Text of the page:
Hyde Park man charged with COVID-Relief and federal assistance benefits fraud | USAO-MA

BOSTON — A Hyde Park man has been indicted by a federal grand jury for his alleged use of a stolen identity to fraudulently obtain pandemic relief funds and Supplemental Nutrition Assistance Program (SNAP) benefits, formerly known as food stamps.

Fernando Mateo Valenzuela, 68, was charged with three counts of mail fraud, two counts of aggravated identity theft and two counts of misrepresenting a social security number. Valenzuela had previously been charged by criminal complaint on June 17, 2022. He has remained in custody since his arrest on June 21, 2022.

According to the indictment, Valenzuela, a citizen of the Dominican Republic, used the identity of a U.S. citizen to apply for and receive $29,051 in Pandemic Unemployment Assistance (PUA) benefits, available under the Coronavirus Aid, Relief, and Economic Security (CARES) Act. It is further alleged that Valenzuela also used the identity to apply for and receive $7,230 in SNAP benefits.

The mail fraud charges each carry a sentence of up to 20 years in prison, three years of probation and a fine of up to $250,000. The aggravated identity theft charges each carry a mandatory minimum sentence of two years in prison, one year of supervised release and a fine of up to $250,000. The charges of misrepresenting a social security number each carry a sentence of up to five years in prison, up to three years of probation and a fine of up to $250,000. Sentences are imposed by a federal district court judge based on US sentencing guidelines and the laws that govern sentencing in a criminal case.

United States Attorney Rachael S. Rollins; Bethanne M. Dinkins, Special Agent in Charge, United States Department of Agriculture, Office of Inspector General, Bureau of Investigation, Northeast Region; Matthew B. Millhollin, Special Agent for Homeland Security Investigations in Boston; Jonathan Mellone, Special Agent in Charge of the Department of Labor, Office of Inspector General, Investigations of Racketeering and Labor Fraud; Phillip M. Coyne, Special Agent in Charge, US Department of Health and Human Services, Office of Inspector General; Ketty Larco-Ward, postal inspector in charge of the United States Postal Inspection Service, Boston Division; and Colonel Christopher Mason, Superintendent of the Massachusetts State Police, made the announcement. Assistant U.S. Attorney David Tobin of Rollins’ Major Crimes Unit is prosecuting the case.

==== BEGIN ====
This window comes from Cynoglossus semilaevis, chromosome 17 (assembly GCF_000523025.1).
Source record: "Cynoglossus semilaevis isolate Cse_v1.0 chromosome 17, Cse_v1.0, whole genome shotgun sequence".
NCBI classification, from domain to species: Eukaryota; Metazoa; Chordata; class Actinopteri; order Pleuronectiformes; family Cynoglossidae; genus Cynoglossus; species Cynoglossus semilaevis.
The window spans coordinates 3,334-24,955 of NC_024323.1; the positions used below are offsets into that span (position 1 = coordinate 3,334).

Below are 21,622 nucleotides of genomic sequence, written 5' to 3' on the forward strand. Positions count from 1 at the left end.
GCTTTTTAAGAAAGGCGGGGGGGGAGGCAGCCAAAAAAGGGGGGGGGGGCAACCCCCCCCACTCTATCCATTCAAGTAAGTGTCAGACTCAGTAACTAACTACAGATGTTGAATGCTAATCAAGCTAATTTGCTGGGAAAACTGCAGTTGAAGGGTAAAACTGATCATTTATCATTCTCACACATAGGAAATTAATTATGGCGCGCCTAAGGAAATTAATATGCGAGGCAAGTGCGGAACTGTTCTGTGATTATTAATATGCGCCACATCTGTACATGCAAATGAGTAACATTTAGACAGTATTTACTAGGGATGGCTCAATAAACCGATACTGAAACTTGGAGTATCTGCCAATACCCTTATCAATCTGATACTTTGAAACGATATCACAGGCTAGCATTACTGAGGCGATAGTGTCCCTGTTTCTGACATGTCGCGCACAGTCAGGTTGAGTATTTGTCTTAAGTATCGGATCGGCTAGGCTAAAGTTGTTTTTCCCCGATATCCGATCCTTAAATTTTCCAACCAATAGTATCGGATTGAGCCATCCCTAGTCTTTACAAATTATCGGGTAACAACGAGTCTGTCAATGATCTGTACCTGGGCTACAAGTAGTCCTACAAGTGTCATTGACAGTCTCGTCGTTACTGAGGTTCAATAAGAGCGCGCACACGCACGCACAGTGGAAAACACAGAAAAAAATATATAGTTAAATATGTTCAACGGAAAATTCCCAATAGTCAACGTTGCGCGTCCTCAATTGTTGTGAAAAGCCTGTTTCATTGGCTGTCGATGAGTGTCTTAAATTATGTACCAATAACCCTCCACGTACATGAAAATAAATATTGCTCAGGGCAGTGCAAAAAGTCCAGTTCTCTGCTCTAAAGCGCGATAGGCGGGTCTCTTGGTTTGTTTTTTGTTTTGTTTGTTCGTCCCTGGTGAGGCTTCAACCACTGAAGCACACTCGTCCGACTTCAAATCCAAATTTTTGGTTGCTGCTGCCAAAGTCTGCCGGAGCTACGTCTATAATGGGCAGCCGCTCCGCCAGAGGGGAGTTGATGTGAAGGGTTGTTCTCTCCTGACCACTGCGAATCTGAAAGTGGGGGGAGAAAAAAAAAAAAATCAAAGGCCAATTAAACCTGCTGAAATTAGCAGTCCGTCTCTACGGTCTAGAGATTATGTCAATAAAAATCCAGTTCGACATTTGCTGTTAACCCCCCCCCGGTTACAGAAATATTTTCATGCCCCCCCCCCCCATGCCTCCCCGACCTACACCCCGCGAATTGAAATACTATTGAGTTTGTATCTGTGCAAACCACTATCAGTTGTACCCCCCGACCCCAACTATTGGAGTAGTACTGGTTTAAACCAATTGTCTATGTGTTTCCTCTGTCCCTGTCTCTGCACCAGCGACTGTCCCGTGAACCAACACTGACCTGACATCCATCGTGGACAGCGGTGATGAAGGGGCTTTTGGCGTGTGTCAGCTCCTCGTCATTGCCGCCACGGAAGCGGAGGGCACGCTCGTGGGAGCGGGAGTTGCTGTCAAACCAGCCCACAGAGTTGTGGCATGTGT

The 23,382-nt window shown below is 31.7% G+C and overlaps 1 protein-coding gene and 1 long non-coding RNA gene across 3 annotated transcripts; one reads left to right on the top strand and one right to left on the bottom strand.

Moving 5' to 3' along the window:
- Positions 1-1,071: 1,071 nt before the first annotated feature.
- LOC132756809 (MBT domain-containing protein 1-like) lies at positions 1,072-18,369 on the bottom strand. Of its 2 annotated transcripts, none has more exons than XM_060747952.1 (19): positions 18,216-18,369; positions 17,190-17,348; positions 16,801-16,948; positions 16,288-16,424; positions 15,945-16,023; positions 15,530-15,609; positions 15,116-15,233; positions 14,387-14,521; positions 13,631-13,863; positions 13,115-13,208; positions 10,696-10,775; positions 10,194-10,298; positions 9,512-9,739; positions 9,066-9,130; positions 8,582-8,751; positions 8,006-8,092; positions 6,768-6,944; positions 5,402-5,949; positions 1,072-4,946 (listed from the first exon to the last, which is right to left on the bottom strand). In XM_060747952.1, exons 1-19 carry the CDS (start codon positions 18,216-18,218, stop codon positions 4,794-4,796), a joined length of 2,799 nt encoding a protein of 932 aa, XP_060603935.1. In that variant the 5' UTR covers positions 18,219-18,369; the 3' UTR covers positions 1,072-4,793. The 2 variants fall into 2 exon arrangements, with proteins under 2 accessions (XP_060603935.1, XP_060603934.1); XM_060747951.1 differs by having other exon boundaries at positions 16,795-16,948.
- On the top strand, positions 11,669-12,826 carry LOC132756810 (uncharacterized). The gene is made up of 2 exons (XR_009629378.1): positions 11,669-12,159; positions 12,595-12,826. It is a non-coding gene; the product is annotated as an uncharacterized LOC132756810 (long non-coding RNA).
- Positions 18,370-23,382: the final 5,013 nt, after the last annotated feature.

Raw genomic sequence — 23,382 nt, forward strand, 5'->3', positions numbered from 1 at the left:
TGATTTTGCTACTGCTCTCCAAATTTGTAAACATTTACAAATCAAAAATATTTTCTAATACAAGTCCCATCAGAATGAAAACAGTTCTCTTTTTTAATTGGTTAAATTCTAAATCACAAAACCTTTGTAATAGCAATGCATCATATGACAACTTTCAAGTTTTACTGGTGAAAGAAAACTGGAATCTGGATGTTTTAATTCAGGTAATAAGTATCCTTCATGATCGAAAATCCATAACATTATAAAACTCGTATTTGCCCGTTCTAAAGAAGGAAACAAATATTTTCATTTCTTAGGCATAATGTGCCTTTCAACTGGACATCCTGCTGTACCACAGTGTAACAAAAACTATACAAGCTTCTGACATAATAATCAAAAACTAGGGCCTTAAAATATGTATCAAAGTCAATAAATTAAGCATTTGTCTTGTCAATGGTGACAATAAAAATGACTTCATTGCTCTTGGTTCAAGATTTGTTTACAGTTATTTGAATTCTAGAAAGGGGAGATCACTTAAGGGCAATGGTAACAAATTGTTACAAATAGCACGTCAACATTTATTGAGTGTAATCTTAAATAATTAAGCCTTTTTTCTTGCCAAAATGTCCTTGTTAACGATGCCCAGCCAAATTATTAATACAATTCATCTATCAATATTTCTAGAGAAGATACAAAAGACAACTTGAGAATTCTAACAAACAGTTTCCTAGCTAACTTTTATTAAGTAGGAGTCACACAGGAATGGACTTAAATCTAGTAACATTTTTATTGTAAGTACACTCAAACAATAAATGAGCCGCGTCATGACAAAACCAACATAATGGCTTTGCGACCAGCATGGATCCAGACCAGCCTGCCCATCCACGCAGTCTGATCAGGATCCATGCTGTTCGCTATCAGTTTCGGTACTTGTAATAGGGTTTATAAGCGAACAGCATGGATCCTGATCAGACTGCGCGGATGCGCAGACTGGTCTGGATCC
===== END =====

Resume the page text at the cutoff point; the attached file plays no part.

The investigation was conducted by Homeland Security Investigation’s Document and Benefit Fraud Task Force (DBFTF), a specialized investigative group comprised of personnel from various state, local and federal agencies with expertise in the detection, deterrence and disruption of organizations and individuals involved in various types of document, identity and benefit fraud schemes.

On May 17, 2021, the Attorney General established the COVID-19 Fraud Enforcement Task Force to mobilize Department of Justice resources in partnership with government agencies to scale up enforcement and prevention efforts. pandemic-related fraud. The task force strengthens efforts to investigate and prosecute the most culpable domestic and international criminal actors and assists agencies administering relief programs to prevent fraud, among other methods, by increasing and integrating coordination mechanisms existing ones, identifying resources and techniques to uncover fraudulent actors and their agendas, and sharing and leveraging information and knowledge gained from previous enforcement efforts. For more information about the Department’s response to the pandemic, please visit https://www.justice.gov/coronavirus.

Anyone with information about alleged attempted fraud involving COVID-19 can report it by calling the Department of Justice’s National Center for Disaster Fraud (NCDF) hotline at 866-720-5721 or via NCDF’s online complaint form at: https://www. .justice.gov/disaster-fraud/ncdf-disaster-complaint-form.

The details contained in the indictment are allegations. The defendant is presumed innocent unless and until proven guilty beyond a reasonable doubt by a court.

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